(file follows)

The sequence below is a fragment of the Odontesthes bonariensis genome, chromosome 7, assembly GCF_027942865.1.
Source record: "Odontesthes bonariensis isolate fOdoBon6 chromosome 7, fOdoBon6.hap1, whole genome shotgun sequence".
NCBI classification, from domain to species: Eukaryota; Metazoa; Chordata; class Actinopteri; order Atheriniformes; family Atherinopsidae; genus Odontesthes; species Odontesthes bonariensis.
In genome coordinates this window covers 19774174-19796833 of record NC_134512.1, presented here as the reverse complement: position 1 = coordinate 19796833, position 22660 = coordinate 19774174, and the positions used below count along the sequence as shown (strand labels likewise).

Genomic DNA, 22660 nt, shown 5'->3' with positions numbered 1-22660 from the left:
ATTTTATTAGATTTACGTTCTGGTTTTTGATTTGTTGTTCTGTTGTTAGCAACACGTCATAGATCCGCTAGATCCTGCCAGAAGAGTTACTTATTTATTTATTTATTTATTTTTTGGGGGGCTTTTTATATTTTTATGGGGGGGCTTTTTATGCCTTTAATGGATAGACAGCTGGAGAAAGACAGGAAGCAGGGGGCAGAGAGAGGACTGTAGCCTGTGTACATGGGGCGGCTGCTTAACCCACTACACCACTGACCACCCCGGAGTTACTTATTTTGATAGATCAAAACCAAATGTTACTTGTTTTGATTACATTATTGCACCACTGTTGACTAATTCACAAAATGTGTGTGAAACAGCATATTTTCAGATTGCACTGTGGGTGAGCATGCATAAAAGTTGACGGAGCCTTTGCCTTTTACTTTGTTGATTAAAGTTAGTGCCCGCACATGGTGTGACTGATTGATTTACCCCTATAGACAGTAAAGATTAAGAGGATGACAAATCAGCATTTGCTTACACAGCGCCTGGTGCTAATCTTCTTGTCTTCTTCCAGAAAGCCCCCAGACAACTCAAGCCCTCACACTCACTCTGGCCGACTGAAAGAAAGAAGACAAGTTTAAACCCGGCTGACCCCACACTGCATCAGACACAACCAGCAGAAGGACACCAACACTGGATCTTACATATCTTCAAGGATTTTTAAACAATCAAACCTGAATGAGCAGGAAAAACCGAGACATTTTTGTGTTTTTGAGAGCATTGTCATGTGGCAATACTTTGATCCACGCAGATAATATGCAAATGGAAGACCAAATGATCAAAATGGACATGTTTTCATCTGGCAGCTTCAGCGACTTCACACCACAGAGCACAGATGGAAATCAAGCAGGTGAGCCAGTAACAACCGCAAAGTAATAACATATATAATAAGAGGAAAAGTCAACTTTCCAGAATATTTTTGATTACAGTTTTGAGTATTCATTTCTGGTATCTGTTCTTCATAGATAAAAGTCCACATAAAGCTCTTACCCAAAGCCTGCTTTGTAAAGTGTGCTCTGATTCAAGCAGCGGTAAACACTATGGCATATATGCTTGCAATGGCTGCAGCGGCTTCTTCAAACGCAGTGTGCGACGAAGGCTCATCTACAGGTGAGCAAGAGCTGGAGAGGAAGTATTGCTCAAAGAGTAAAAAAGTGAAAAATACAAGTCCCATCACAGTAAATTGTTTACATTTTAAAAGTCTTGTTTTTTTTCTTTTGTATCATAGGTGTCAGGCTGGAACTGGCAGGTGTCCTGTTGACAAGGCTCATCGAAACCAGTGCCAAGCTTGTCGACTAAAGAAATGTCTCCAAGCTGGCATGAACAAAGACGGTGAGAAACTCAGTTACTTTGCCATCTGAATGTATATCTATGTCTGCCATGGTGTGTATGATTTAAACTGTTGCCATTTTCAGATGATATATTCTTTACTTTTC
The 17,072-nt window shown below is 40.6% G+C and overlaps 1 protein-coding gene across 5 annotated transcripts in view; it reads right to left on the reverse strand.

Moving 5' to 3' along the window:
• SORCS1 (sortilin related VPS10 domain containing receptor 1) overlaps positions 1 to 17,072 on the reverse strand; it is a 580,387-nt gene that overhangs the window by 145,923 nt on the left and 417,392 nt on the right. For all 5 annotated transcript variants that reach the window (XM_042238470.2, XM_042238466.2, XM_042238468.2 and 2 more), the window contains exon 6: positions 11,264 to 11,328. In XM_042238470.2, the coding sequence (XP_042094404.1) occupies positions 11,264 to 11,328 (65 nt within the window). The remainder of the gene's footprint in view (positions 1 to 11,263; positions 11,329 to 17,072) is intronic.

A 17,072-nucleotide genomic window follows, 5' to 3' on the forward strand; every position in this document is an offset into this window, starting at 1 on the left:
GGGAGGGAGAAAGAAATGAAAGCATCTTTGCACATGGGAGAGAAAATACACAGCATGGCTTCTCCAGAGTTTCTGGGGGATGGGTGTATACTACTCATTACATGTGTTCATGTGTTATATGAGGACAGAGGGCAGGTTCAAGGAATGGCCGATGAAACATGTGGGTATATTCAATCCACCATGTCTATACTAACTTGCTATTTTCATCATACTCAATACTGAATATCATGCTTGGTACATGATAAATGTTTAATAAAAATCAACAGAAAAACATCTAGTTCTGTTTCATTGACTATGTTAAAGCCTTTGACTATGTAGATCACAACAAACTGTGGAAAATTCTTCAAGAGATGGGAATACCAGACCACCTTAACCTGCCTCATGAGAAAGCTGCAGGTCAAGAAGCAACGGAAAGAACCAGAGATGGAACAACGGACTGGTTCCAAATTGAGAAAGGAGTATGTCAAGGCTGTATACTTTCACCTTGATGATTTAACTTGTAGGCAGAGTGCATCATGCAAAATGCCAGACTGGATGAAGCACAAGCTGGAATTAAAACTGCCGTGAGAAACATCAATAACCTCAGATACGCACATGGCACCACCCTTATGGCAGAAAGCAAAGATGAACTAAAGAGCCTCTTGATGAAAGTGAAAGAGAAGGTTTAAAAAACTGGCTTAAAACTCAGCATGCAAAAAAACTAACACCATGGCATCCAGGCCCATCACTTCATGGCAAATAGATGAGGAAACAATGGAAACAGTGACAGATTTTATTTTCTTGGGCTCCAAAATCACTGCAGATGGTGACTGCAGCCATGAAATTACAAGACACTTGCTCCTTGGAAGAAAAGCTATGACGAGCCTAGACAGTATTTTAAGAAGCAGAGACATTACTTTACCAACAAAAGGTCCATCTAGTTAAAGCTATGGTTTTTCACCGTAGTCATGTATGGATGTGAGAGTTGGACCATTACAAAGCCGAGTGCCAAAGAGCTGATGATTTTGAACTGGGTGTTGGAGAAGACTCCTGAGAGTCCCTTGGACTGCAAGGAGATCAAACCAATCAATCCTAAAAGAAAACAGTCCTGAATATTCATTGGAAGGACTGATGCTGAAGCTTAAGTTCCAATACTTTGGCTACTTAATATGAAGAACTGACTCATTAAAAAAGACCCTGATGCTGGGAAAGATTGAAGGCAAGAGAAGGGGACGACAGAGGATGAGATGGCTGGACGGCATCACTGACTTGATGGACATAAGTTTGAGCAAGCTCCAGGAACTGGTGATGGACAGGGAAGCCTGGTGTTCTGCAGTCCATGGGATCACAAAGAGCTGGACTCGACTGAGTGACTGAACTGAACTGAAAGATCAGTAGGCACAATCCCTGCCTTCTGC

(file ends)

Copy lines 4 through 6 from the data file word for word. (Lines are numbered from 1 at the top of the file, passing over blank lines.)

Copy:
In genome coordinates this window covers 19774174-19796833 of record NC_134512.1, presented here as the reverse complement: position 1 = coordinate 19796833, position 22660 = coordinate 19774174, and the positions used below count along the sequence as shown (strand labels likewise).

Genomic DNA, 22660 nt, shown 5'->3' with positions numbered 1-22660 from the left:
ATTTTATTAGATTTACGTTCTGGTTTTTGATTTGTTGTTCTGTTGTTAGCAACACGTCATAGATCCGCTAGATCCTGCCAGAAGAGTTACTTATTTATTTATTTATTTATTTTTTGGGGGGCTTTTTATATTTTTATGGGGGGGCTTTTTATGCCTTTAATGGATAGACAGCTGGAGAAAGACAGGAAGCAGGGGGCAGAGAGAGGACTGTAGCCTGTGTACATGGGGCGGCTGCTTAACCCACTACACCACTGACCACCCCGGAGTTACTTATTTTGATAGATCAAAACCAAATGTTACTTGTTTTGATTACATTATTGCACCACTGTTGACTAATTCACAAAATGTGTGTGAAACAGCATATTTTCAGATTGCACTGTGGGTGAGCATGCATAAAAGTTGACGGAGCCTTTGCCTTTTACTTTGTTGATTAAAGTTAGTGCCCGCACATGGTGTGACTGATTGATTTACCCCTATAGACAGTAAAGATTAAGAGGATGACAAATCAGCATTTGCTTACACAGCGCCTGGTGCTAATCTTCTTGTCTTCTTCCAGAAAGCCCCCAGACAACTCAAGCCCTCACACTCACTCTGGCCGACTGAAAGAAAGAAGACAAGTTTAAACCCGGCTGACCCCACACTGCATCAGACACAACCAGCAGAAGGACACCAACACTGGATCTTACATATCTTCAAGGATTTTTAAACAATCAAACCTGAATGAGCAGGAAAAACCGAGACATTTTTGTGTTTTTGAGAGCATTGTCATGTGGCAATACTTTGATCCACGCAGATAATATGCAAATGGAAGACCAAATGATCAAAATGGACATGTTTTCATCTGGCAGCTTCAGCGACTTCACACCACAGAGCACAGATGGAAATCAAGCAGGTGAGCCAGTAACAACCGCAAAGTAATAACATATATAATAAGAGGAAAAGTCAACTTTCCAGAATATTTTTGATTACAGTTTTGAGTATTCATTTCTGGTATCTGTTCTTCATAGATAAAAGTCCACATAAAGCTCTTACCCAAAGCCTGCTTTGTAAAGTGTGCTCTGATTCAAGCAGCGGTAAACACTATGGCATATATGCTTGCAATGGCTGCAGCGGCTTCTTCAAACGCAGTGTGCGACGAAGGCTCATCTACAGGTGAGCAAGAGCTGGAGAGGAAGTATTGCTCAAAGAGTAAAAAAGTGAAAAATACAAGTCCCATCACAGTAAATTGTTTACATTTTAAAAGTCTTGTTTTTTTTCTTTTGTATCATAGGTGTCAGGCTGGAACTGGCAGGTGTCCTGTTGACAAGGCTCATCGAAACCAGTGCCAAGCTTGTCGACTAAAGAAATGTCTCCAAGCTGGCATGAACAAAGACGGTGAGAAACTCAGTTACTTTGCCATCTGAATGTATATCTATGTCTGCCATGGTGTGTATGATTTAAACTGTTGCCATTTTCAGATGATATATTCTTTACTTTTC